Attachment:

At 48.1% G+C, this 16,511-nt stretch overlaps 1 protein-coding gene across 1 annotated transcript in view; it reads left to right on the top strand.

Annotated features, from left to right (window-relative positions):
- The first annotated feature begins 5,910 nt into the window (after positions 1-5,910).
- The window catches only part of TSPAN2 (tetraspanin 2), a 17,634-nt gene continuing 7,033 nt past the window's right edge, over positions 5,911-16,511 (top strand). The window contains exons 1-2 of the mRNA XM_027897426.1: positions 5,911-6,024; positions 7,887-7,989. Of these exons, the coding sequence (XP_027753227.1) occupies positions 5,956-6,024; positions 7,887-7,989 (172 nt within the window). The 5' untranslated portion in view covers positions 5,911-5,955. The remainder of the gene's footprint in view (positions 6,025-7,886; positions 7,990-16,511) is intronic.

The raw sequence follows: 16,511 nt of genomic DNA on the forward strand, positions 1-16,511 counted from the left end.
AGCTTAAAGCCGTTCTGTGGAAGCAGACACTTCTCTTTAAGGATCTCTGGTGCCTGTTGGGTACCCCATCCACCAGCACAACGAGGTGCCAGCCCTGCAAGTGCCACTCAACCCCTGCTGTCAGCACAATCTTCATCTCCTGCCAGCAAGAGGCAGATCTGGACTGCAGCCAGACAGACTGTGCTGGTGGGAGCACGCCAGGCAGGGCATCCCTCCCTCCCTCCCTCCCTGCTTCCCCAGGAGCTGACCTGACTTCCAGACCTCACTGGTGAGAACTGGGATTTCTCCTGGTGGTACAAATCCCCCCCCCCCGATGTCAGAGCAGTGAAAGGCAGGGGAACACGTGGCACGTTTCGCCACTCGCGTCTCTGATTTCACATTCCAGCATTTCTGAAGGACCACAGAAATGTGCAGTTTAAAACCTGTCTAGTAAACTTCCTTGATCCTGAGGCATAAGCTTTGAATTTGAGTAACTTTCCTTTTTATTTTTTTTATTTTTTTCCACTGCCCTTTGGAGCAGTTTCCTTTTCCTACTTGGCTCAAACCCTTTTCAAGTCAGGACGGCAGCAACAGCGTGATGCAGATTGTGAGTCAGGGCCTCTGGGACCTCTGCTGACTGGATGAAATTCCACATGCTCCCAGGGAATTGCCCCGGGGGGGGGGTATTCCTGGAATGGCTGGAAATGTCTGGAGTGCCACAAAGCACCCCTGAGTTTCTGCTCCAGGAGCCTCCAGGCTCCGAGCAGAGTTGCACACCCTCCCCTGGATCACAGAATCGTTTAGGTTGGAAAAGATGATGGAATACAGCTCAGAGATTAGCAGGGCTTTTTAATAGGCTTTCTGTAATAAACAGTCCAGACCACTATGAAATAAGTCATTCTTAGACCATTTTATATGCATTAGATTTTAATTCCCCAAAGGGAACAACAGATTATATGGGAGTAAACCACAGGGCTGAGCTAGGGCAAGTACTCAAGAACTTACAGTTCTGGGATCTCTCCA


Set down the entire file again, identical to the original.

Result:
At 48.1% G+C, this 16,511-nt stretch overlaps 1 protein-coding gene across 1 annotated transcript in view; it reads left to right on the top strand.

Annotated features, from left to right (window-relative positions):
- The first annotated feature begins 5,910 nt into the window (after positions 1-5,910).
- The window catches only part of TSPAN2 (tetraspanin 2), a 17,634-nt gene continuing 7,033 nt past the window's right edge, over positions 5,911-16,511 (top strand). The window contains exons 1-2 of the mRNA XM_027897426.1: positions 5,911-6,024; positions 7,887-7,989. Of these exons, the coding sequence (XP_027753227.1) occupies positions 5,956-6,024; positions 7,887-7,989 (172 nt within the window). The 5' untranslated portion in view covers positions 5,911-5,955. The remainder of the gene's footprint in view (positions 6,025-7,886; positions 7,990-16,511) is intronic.

The raw sequence follows: 16,511 nt of genomic DNA on the forward strand, positions 1-16,511 counted from the left end.
AGCTTAAAGCCGTTCTGTGGAAGCAGACACTTCTCTTTAAGGATCTCTGGTGCCTGTTGGGTACCCCATCCACCAGCACAACGAGGTGCCAGCCCTGCAAGTGCCACTCAACCCCTGCTGTCAGCACAATCTTCATCTCCTGCCAGCAAGAGGCAGATCTGGACTGCAGCCAGACAGACTGTGCTGGTGGGAGCACGCCAGGCAGGGCATCCCTCCCTCCCTCCCTCCCTGCTTCCCCAGGAGCTGACCTGACTTCCAGACCTCACTGGTGAGAACTGGGATTTCTCCTGGTGGTACAAATCCCCCCCCCCCGATGTCAGAGCAGTGAAAGGCAGGGGAACACGTGGCACGTTTCGCCACTCGCGTCTCTGATTTCACATTCCAGCATTTCTGAAGGACCACAGAAATGTGCAGTTTAAAACCTGTCTAGTAAACTTCCTTGATCCTGAGGCATAAGCTTTGAATTTGAGTAACTTTCCTTTTTATTTTTTTTATTTTTTTCCACTGCCCTTTGGAGCAGTTTCCTTTTCCTACTTGGCTCAAACCCTTTTCAAGTCAGGACGGCAGCAACAGCGTGATGCAGATTGTGAGTCAGGGCCTCTGGGACCTCTGCTGACTGGATGAAATTCCACATGCTCCCAGGGAATTGCCCCGGGGGGGGGGTATTCCTGGAATGGCTGGAAATGTCTGGAGTGCCACAAAGCACCCCTGAGTTTCTGCTCCAGGAGCCTCCAGGCTCCGAGCAGAGTTGCACACCCTCCCCTGGATCACAGAATCGTTTAGGTTGGAAAAGATGATGGAATACAGCTCAGAGATTAGCAGGGCTTTTTAATAGGCTTTCTGTAATAAACAGTCCAGACCACTATGAAATAAGTCATTCTTAGACCATTTTATATGCATTAGATTTTAATTCCCCAAAGGGAACAACAGATTATATGGGAGTAAACCACAGGGCTGAGCTAGGGCAAGTACTCAAGAACTTACAGTTCTGGGATCTCTCCA